3. Northern harrier

What's a Top 10 lists without a Northern harrier? These awesome birds have graced these lists each year since 2017, and this year is no exception. In fact, this year this species takes home two of the top slots (slight spoiler!). While I've frequently photographed Northern harrier in New Jersey, that location never really allowed for shooting in true "golden light" -- between the tree line and the light angle, you couldn't get those first and last 30 minutes. Due to nature of the plains in Wyoming however, photographing at first light is pretty straightforward. I was fortunate to find a few juvenile harrier that didn't display the same skittish-ness as their adult counterparts and the location allowed for beautiful rich backgrounds. This was one of my favorite poses from those August sessions and made one of the most dynamic harrier frames I've captured.

2. Arctic fox

Early into 2020 while travel was still possible, I went to Iceland hoping to photograph coastal Arctic fox in their natural setting. Although most Arctic foxes are white, the Icelandic ones are almost all dark morphs. While they of course spend time in the snow, they primarily scavenge along the coastline made up of dark seaweed and volcanic rocks, so being white here is a disadvantage, in contrast to the typically thought of snow setting. So while the dark morphs really pop against the snow, I really wanted an image of one showing off its camo and natural behavior. This one strolled right past me, giving me one of my favorite shots of the year.

1. Northern harrier

This image is, in many ways, the culmination of wildlife photography spanning my five years in New Jersey. I've sought after a banking shot like this for literally years now, and while I had many passes that were in the similar vein none were quite as "perfect" as this one. I loved the two toned background, the soft light, the way the bird pops, and the fanned tail. This is, in many ways, the exact opposite of the previous NOHA image on this year's Top 10 list, but theres just something about this image in particular that gives it the top spot of the year.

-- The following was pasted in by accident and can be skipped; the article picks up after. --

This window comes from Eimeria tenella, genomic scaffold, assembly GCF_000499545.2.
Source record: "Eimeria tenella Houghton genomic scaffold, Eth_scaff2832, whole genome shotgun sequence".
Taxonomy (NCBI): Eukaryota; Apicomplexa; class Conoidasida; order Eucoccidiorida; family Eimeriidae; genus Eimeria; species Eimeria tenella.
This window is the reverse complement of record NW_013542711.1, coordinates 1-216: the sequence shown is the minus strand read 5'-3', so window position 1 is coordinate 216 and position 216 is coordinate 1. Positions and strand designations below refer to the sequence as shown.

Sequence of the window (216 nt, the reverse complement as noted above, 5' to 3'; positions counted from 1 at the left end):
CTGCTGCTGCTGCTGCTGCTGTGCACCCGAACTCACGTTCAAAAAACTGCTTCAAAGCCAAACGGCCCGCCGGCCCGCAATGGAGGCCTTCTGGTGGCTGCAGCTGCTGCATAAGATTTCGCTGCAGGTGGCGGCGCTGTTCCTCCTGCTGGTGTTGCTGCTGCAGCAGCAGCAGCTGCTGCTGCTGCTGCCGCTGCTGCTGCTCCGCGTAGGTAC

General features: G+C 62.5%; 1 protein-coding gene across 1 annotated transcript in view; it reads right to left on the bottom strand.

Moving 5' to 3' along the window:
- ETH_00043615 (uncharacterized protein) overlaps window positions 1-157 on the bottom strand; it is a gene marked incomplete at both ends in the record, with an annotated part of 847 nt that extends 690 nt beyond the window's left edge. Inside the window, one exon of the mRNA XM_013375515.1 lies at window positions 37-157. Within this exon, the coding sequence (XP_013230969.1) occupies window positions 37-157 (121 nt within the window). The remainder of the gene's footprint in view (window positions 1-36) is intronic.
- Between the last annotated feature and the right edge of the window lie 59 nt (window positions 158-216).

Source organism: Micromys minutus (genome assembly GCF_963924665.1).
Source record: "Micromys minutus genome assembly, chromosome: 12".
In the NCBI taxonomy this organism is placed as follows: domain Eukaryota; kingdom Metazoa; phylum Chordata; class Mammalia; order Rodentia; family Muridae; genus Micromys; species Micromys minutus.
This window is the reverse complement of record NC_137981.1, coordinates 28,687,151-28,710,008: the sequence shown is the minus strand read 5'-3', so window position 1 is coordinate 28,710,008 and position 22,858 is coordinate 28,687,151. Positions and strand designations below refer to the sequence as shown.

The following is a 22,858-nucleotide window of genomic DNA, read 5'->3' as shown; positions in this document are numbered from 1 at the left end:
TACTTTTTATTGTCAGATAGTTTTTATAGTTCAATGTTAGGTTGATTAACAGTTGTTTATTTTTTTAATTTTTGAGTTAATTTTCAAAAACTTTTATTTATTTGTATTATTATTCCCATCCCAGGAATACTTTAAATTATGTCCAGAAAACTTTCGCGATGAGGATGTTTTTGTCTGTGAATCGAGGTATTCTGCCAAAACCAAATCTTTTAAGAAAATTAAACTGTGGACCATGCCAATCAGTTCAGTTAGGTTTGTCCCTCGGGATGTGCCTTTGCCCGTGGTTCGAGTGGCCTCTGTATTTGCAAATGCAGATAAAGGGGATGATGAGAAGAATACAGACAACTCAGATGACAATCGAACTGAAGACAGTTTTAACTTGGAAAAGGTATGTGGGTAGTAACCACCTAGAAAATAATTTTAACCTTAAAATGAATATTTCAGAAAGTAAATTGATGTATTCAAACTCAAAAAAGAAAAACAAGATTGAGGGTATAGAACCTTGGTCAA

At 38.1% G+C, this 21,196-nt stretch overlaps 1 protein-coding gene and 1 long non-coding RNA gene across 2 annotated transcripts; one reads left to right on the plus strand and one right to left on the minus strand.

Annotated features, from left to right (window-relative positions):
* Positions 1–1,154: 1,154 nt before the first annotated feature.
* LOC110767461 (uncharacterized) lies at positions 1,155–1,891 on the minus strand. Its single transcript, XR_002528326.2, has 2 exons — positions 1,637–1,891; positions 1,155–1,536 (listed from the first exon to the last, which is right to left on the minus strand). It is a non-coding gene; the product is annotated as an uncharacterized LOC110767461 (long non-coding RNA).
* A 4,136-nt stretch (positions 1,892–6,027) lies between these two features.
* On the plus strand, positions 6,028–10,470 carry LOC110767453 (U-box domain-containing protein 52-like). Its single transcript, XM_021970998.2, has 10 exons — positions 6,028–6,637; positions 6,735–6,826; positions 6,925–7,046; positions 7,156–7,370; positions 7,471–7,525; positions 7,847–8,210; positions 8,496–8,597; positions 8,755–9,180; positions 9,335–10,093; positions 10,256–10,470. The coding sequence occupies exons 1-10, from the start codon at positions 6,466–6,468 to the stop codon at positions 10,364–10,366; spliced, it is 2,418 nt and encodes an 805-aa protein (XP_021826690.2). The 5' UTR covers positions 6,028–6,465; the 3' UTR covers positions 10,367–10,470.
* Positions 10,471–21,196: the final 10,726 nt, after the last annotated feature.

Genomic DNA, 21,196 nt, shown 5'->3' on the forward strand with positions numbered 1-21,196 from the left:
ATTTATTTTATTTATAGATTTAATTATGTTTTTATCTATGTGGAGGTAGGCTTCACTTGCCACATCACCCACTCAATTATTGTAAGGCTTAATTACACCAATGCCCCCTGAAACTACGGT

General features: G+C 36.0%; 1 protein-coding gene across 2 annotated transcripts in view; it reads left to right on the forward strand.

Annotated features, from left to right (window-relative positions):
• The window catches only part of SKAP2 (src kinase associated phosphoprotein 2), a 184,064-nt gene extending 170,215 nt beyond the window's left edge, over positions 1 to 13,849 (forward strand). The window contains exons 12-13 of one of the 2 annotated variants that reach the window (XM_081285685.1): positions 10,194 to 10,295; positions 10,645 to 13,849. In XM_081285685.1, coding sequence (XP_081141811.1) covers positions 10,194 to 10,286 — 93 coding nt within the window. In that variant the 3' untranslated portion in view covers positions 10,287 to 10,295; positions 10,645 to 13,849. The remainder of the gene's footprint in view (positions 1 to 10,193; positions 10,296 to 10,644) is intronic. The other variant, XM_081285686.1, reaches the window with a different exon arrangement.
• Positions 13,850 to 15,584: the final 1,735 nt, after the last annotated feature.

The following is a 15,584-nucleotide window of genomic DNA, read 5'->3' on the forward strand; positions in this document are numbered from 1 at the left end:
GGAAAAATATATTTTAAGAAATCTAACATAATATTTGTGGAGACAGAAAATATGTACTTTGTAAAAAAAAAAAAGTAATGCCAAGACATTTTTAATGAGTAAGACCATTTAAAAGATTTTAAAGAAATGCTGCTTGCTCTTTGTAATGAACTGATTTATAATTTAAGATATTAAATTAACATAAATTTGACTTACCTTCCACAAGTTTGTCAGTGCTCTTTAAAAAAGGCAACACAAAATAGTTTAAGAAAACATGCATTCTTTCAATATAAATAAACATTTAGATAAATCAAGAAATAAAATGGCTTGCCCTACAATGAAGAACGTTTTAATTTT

With another year of wildlife photography in the books, I'm very thankful for the amazing opportunities these birds and mammals presented. But obviously, in a year like this that is all pretty close to trivial. I'm more than anything thankful for my family, my little pup, my ever patient wife, and ultimately the health of all of them. Looking forward to 2021, I hope we see some seriously needed changes to the US -- and given this is a photography blog I wouldn't mind seeing some bears again either. If you enjoyed this blog, feel free to follow me on social media.